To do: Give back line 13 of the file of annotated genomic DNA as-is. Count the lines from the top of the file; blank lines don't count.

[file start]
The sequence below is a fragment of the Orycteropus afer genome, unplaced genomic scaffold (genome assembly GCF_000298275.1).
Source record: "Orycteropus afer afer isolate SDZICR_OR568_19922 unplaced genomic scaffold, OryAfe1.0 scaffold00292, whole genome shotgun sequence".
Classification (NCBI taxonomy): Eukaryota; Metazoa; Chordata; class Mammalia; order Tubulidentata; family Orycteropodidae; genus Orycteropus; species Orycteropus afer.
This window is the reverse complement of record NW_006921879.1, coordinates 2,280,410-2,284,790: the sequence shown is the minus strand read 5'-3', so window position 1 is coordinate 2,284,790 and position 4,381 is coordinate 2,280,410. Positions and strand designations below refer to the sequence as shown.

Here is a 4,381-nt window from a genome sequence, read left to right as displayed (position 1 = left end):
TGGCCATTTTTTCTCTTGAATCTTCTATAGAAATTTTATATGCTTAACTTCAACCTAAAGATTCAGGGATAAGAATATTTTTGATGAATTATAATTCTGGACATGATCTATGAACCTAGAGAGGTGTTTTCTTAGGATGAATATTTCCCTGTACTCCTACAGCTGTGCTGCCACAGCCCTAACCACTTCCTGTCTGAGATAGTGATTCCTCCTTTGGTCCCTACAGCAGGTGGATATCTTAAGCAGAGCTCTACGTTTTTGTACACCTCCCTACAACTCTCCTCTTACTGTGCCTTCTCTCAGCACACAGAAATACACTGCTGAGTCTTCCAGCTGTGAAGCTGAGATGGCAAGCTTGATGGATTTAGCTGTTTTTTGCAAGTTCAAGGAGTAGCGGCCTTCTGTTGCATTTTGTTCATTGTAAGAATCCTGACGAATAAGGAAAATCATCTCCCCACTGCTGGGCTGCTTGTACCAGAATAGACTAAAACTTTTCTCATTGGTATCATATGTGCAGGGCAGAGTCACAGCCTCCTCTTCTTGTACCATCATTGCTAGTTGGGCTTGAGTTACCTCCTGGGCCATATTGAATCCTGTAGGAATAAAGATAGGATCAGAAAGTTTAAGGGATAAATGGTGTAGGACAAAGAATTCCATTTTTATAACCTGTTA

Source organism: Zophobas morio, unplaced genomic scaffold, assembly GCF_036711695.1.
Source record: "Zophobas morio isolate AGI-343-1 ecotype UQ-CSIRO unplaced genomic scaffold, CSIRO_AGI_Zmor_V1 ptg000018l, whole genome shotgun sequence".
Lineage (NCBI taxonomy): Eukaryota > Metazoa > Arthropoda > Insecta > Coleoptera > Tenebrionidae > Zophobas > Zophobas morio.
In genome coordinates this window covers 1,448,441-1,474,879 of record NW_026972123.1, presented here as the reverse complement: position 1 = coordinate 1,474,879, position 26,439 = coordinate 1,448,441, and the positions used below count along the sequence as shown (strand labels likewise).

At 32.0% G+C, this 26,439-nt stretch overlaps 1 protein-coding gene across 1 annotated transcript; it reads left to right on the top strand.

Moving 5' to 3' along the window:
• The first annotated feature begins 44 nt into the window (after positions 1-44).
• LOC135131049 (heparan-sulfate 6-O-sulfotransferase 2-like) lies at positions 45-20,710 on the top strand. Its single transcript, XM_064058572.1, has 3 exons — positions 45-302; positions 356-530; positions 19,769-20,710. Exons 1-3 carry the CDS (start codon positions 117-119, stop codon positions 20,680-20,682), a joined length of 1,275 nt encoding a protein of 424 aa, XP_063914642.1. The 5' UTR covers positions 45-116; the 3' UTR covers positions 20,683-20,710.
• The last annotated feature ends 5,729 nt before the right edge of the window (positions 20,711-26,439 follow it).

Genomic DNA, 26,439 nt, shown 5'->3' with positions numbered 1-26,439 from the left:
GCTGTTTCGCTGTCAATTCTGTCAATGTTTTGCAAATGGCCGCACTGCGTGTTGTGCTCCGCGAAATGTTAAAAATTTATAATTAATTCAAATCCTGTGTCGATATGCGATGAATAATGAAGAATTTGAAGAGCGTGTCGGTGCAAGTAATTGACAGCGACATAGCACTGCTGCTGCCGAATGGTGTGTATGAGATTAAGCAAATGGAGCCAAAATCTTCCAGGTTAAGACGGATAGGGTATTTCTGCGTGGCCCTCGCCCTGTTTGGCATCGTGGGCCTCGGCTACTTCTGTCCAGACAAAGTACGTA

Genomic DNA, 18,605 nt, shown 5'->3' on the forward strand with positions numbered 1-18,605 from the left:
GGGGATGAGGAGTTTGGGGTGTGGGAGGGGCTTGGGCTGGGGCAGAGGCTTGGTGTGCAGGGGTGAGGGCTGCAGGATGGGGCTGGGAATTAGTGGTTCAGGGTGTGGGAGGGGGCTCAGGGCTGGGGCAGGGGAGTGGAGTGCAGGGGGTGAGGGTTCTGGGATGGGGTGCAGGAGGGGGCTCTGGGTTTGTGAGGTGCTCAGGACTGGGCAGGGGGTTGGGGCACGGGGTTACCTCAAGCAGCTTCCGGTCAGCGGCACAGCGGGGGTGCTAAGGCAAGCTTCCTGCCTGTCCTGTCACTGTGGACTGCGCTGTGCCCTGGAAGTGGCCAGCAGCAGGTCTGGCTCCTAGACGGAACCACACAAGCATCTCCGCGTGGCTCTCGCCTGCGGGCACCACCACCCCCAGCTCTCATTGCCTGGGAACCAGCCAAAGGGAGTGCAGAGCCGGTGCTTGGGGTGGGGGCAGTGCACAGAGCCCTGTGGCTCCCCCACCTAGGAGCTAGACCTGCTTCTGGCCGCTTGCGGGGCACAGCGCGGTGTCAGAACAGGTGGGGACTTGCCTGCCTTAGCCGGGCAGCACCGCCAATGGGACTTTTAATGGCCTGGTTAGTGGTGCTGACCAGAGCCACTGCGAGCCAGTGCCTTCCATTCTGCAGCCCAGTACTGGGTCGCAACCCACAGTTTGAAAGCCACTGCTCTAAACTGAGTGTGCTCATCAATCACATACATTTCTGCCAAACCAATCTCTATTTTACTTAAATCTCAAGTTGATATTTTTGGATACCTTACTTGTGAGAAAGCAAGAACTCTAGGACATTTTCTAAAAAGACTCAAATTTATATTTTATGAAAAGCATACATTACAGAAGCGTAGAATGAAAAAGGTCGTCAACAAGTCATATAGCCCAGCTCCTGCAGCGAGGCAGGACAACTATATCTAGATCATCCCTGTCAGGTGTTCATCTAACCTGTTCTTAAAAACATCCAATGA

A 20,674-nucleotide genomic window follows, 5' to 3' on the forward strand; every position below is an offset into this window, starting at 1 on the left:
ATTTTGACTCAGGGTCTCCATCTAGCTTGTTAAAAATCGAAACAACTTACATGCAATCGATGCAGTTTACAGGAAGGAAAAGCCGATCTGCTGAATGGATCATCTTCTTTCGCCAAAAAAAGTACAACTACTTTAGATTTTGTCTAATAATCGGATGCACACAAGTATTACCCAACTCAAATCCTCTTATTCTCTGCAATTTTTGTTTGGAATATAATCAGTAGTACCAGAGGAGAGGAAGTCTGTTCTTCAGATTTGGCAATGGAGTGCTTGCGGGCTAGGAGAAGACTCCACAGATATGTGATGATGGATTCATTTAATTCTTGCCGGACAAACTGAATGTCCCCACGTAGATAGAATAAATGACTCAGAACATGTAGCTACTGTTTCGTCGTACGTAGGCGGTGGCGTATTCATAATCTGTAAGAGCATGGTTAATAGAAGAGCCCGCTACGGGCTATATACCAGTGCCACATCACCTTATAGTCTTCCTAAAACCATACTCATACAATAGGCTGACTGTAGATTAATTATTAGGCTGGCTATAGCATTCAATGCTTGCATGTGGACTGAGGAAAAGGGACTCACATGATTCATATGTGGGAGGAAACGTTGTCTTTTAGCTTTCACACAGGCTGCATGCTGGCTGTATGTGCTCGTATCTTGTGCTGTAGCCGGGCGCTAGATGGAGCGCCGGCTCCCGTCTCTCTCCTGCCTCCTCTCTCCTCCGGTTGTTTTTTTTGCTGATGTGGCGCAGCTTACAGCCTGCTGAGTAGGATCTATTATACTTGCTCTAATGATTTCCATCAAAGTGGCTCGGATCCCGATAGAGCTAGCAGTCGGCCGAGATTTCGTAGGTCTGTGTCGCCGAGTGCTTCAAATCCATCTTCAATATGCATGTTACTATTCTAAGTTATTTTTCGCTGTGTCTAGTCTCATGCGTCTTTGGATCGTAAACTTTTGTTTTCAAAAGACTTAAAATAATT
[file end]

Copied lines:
• The first annotated feature begins 44 nt into the window (after positions 1-44).